And as unsympathetic as it may be, these previous achievements only leave one guessing how the next piece of work will stand in comparison to these flashes of brilliance. Will it be another stroke of genius? Will it be a grandiose misstep? Or will it just sort of fall in the middle? Continue reading Morrissey Retrospective Series – Part 9: YEARS OF REFUSAL (2009)

Morrissey Retrospective Series – Part 8: RINGLEADER OF THE TORMENTORS (2006)

In anticipation and celebration of the upcoming release of Morrissey’s latest album, World Peace is None of Your Business, we will be taking a look at each of the singer’s solo records as a part of our third musical retrospective series.


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With You Are the Quarry in 2004, Morrissey effectively breathed new life into his solo career with an effort that was both a bright, exuberant return to form as well as a step forward into a more mature sound. But how does one top such a monumental release?

The answer to this question came in 2006 when Ringleader of the Tormentors, Moz’s eighth studio record, hit the market. Continue reading Morrissey Retrospective Series – Part 8: RINGLEADER OF THE TORMENTORS (2006)

Morrissey Retrospective Series – Part 7: YOU ARE THE QUARRY (2004)

In anticipation and celebration of the upcoming release of Morrissey’s latest album, World Peace is None of Your Business, we will be taking a look at each of the singer’s solo records as a part of our third musical retrospective series.


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As described in the previous review of Maladjusted, although the 1997 release received its share of negative feedback, it contains some brilliant unheralded material. The overarching flaw with the record may stem from its apparent tone of general world-weariness.

Of course, world-weariness is no foreign topic in Morrissey’s body of work, yet in the presentation of Maladjusted, this sense of gloom tends to seep through the instrumentation and production to the point where the music sometimes feels inherently tired, grey, and humorless.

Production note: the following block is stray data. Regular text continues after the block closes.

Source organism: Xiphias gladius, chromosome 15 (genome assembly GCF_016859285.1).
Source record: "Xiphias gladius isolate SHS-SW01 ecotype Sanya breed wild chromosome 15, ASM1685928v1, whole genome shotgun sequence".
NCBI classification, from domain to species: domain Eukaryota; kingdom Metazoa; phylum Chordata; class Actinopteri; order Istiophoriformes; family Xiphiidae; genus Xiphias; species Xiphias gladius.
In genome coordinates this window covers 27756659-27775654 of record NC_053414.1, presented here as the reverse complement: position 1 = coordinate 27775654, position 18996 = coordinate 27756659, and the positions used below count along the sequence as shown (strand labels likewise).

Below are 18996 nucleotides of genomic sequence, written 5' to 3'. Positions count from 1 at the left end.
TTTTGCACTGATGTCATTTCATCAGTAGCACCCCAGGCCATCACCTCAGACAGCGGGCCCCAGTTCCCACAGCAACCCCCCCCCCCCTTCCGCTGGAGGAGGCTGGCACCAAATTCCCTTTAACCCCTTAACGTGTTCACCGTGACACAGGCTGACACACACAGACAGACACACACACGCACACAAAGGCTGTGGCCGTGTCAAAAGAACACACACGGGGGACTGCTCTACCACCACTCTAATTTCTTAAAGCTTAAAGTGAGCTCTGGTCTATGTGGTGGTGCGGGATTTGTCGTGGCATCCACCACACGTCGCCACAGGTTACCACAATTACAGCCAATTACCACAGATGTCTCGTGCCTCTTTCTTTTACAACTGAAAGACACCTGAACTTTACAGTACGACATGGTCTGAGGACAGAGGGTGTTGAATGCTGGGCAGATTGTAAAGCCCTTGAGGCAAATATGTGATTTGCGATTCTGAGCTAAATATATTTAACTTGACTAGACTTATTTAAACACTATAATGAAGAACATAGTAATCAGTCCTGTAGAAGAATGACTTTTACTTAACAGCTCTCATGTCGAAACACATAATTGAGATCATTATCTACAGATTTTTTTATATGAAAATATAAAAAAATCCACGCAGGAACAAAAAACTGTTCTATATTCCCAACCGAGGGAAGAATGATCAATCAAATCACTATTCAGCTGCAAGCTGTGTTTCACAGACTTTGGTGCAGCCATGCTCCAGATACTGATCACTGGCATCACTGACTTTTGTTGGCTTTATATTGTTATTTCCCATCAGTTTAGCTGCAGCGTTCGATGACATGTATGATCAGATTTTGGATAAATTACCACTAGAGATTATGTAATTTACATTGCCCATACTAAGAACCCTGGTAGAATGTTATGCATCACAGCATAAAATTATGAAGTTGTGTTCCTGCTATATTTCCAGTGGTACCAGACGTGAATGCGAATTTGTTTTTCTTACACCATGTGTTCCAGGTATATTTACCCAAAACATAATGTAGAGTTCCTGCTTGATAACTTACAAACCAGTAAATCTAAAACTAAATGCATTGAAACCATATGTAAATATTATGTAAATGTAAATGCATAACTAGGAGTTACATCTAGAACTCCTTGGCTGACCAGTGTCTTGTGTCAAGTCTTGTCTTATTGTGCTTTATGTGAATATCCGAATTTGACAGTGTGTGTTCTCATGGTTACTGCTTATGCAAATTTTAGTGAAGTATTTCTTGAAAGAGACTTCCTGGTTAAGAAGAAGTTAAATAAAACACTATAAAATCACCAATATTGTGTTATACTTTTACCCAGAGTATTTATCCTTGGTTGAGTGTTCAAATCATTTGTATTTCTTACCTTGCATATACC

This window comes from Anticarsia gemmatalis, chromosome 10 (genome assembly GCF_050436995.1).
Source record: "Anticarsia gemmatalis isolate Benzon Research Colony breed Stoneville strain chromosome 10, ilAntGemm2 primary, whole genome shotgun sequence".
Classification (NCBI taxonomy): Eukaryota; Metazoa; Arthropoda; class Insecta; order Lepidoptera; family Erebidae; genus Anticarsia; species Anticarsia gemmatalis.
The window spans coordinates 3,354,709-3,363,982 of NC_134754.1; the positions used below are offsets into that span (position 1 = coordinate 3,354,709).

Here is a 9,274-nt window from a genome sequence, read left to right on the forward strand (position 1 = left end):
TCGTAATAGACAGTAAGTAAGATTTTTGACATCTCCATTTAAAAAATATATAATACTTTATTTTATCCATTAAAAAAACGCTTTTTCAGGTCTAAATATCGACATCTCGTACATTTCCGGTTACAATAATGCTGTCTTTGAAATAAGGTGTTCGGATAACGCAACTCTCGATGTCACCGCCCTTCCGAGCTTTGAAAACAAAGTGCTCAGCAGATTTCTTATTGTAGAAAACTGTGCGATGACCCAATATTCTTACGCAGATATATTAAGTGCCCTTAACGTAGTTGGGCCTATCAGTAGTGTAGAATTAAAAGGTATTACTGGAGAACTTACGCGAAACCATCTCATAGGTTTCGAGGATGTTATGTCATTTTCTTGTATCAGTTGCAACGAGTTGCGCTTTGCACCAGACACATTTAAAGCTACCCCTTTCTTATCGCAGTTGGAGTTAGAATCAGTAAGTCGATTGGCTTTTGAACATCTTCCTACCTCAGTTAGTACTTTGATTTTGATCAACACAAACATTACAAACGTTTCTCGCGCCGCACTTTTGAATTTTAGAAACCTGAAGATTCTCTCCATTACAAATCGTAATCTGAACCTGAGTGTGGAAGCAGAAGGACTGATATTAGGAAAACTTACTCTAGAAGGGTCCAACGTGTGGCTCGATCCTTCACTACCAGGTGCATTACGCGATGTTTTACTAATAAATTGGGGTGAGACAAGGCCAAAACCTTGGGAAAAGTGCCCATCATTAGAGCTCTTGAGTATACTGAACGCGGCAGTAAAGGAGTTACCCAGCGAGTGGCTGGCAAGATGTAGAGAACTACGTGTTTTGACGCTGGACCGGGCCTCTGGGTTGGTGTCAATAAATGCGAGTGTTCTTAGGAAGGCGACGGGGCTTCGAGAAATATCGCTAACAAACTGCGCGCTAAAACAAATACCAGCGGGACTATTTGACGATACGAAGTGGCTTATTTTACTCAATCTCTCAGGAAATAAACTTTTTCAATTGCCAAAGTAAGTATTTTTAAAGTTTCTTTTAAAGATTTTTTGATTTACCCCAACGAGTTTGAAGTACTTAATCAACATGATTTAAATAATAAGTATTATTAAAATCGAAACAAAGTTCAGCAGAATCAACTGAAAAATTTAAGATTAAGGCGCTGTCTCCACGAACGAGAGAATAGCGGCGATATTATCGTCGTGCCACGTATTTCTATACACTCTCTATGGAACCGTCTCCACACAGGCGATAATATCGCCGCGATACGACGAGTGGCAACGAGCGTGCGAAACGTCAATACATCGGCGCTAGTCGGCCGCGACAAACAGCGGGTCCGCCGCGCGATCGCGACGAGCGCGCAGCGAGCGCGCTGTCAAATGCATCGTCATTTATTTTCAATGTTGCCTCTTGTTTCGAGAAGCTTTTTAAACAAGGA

But perhaps it is thanks to this commercial and critical low point and the resulting seven-year dry spell in new recordings that we reach what one might call a renaissance period in Morrissey’s career beginning with one of the singer’s most celebrated (if not THE most celebrated) works to date, You Are the Quarry.
Continue reading Morrissey Retrospective Series – Part 7: YOU ARE THE QUARRY (2004)

Morrissey Retrospective Series – Part 6: MALADJUSTED (1997)

In anticipation of the upcoming release of Morrissey’s latest album, World Peace is None of Your Business, we will be taking a look at each of the singer’s solo records as a part of our third musical retrospective series.


Image courtesy of Wikipedia

Once again, our series reaches an entry by Morrissey that, over the years, has become known as one of the singer’s lesser pieces of work.

This time, the record in question is 1997’s Maladjusted. But what is it about Morrissey’s sixth album that was such a turn off, and does this album’s distinction as a misstep hold any merit?

Considering the noticeable shift in tone presented the last album, Southpaw Grammar, one might expect Maladjusted to come as a welcomed return-to-form. Indeed, much of the work comprised on this tracklist seems to be a call back to the confessional style achieved in the masterwork of Vauxhall and I. Continue reading Morrissey Retrospective Series – Part 6: MALADJUSTED (1997)